For example, in these divided political times, we can expect to host controversial speakers on our campuses. Why not then, in advance, meet regularly to outline an action plan for such speakers, hold trainings for staff members, mobilize a process to engage students and formalize those processes so that newcomers can quickly learn them? That way, news of a controversial speaker could become a talk about how we are putting our already well-developed plans into place -- not how we are urgently responding to the upcoming crisis.
Likewise, we can also expect that with changing demographics on our campuses, we will find ourselves in the position of having to reimagine how we deliver our services. Sometimes we cannot give students what they want, and we must create space for transparent conversations about the philosophical, legal or financial underpinnings of our limitations. We owe this kind of education to our students. Other times, however, we can give them exactly what they want, humbly realizing where we have faltered before and pledging to do better.
Also, while many decisions are time sensitive, others are not. As Steven Sample, former president of the University of Southern California, wrote in The Contrarian’s Guide to Leadership, “Never make a decision yourself that can reasonably be delegated to a lieutenant; and never make a decision today that can reasonably be put off to tomorrow.” (Emphasis added.)
Rash, impulsive decisions because we feel we are under an arbitrary timeline often yield sloppy outcomes. Thoughtful decisions, born out of intentional and sometimes protracted dialogue, help to model a process that can be useful for our students. When we show students that we can be thoughtful, that we can deliberate and that we can methodically analyze complicated sets of data prior to making an important decision that is not time-bound, we are providing them with the education they deserve. In contrast, by assuming that anything that could yield unflattering press coverage must, by definition, be avoided at all costs, those of us who work in student affairs -- and, in fact, in many areas of senior administration -- may be unwittingly setting ourselves up for hastily made decisions that may have larger, far more negative consequences for the institution. In short, it’s not necessarily a crisis if what you really just need to do is sit down and talk with your students.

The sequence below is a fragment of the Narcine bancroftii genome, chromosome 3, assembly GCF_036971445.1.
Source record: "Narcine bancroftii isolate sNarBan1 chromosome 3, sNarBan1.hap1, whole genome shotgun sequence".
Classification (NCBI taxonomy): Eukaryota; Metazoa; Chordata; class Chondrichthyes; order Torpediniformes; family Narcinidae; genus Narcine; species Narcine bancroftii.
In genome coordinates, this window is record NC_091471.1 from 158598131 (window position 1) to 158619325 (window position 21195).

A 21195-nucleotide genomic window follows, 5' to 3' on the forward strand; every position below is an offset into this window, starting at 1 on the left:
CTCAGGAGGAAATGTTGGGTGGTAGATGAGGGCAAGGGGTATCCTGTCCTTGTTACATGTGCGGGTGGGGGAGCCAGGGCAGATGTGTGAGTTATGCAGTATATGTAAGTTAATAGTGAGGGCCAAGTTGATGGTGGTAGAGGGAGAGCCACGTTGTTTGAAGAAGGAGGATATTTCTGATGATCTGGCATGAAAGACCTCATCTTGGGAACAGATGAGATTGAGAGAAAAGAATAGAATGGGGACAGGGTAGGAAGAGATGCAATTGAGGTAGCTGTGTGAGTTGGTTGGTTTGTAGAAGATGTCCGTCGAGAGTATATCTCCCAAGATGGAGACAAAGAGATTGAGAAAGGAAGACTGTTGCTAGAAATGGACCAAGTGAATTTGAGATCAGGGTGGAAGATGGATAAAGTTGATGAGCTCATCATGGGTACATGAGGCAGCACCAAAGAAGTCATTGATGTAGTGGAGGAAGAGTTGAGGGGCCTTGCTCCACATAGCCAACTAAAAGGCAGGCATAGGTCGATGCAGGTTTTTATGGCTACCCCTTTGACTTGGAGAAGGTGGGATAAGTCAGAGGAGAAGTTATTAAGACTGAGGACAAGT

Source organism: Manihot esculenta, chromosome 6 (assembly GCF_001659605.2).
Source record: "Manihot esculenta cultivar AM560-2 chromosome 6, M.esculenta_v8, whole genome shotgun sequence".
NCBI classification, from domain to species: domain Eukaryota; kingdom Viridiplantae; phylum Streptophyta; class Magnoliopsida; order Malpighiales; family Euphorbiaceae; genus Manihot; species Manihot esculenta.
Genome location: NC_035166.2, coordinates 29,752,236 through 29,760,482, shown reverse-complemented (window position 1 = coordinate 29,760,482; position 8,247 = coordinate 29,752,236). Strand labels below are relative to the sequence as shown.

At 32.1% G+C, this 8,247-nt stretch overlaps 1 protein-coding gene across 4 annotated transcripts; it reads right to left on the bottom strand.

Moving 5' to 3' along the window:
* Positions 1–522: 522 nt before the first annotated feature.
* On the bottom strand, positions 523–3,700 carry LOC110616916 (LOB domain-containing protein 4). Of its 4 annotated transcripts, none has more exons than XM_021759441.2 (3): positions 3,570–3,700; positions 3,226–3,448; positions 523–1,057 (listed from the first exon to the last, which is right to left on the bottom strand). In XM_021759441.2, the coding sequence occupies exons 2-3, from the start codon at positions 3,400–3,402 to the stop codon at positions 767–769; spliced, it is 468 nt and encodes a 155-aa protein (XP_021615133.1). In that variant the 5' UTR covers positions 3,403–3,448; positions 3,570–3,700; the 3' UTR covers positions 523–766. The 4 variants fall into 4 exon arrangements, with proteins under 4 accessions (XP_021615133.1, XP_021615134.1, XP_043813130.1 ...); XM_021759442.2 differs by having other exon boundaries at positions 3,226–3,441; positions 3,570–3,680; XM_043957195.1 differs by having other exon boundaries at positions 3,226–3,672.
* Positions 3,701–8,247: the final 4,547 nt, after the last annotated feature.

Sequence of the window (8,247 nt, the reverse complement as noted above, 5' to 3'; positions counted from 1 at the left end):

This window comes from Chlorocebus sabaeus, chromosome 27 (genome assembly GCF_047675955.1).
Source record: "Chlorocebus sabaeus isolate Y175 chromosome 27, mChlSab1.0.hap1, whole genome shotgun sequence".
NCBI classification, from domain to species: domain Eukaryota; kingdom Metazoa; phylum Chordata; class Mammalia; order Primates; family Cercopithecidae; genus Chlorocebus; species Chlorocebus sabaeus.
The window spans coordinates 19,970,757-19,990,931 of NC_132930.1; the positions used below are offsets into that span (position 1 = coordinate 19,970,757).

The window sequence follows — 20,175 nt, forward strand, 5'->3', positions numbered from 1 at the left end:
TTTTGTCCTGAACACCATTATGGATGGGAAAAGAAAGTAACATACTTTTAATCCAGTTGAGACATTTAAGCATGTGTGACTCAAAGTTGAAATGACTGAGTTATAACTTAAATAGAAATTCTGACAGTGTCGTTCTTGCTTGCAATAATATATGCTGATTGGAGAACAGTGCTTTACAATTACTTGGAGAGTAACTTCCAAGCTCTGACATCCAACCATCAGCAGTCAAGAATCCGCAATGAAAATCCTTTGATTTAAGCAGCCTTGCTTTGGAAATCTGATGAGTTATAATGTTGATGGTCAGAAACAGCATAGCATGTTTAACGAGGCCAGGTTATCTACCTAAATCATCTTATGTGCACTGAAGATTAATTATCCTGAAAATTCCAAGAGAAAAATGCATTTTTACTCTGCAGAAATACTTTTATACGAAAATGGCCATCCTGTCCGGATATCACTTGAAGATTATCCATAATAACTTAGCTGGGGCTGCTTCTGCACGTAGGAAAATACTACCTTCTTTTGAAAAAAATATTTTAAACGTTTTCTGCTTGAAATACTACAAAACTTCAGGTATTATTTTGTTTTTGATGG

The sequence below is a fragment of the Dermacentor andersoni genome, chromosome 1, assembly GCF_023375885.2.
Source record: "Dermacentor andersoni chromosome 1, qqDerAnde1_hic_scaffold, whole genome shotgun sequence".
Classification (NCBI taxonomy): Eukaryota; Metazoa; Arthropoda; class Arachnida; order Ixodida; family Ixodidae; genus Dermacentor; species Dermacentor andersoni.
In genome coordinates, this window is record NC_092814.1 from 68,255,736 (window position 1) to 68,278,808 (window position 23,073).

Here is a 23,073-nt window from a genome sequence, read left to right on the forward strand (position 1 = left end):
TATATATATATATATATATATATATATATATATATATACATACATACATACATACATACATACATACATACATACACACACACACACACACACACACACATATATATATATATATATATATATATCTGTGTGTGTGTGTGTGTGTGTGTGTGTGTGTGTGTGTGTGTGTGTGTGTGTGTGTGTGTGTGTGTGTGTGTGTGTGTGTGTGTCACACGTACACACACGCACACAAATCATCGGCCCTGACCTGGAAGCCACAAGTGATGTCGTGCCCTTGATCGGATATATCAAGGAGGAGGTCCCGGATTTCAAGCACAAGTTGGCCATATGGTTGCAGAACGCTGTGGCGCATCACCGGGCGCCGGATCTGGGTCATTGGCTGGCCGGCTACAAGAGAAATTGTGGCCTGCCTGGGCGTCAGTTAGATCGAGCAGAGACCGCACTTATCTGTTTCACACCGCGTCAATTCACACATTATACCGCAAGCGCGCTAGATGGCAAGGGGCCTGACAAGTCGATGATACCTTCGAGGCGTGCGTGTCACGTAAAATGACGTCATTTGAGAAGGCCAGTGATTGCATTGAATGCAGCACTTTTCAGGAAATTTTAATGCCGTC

Let’s consider the suicide incident. That might understandably yield a response of “This is the real crisis, right? This is the time for the urgent phone calls and quick thinking, right? This is when I can use all of my financial and social resources to manage a crisis, right?” Well, yes and no. People die by suicide around the world, and it is a phenomenon that writers, philosophers, ethicists, psychologists and sociologists have studied for years. It is devastating to surviving friends and family members. We can try to stop suicides: cutting-edge treatments can reduce suicidal ideation, and campus interventions -- crisis hotlines, proactive outreach programming for vulnerable populations and the like -- can help despondent students reach out for help.
Along with this, however, we should acknowledge the notion that individuals who are determined to end their lives sometimes do so. In fact, suicides are sometimes completed in medical facilities, just beyond the watchful eye of staff members, in a place where the patient knows they can be alone. Procedures should be tightened to reduce the risk of this ever happening again, but right now, research indicates that this is a phenomenon that occurs. Sometimes, suicides are completed in the homes of loved ones who have provided support. And sometimes they are completed on college campuses, despite prevention presentations, caring professors or strategically posted hotline numbers. We may be under some obligations to prevent suicides that are foreseeable, but some are not. When we pretend that this can’t happen at our institutions, we are simultaneously not taking the threat seriously and failing to prepare our staff -- leaving them vulnerable, helpless and in crisis mode when it occurs.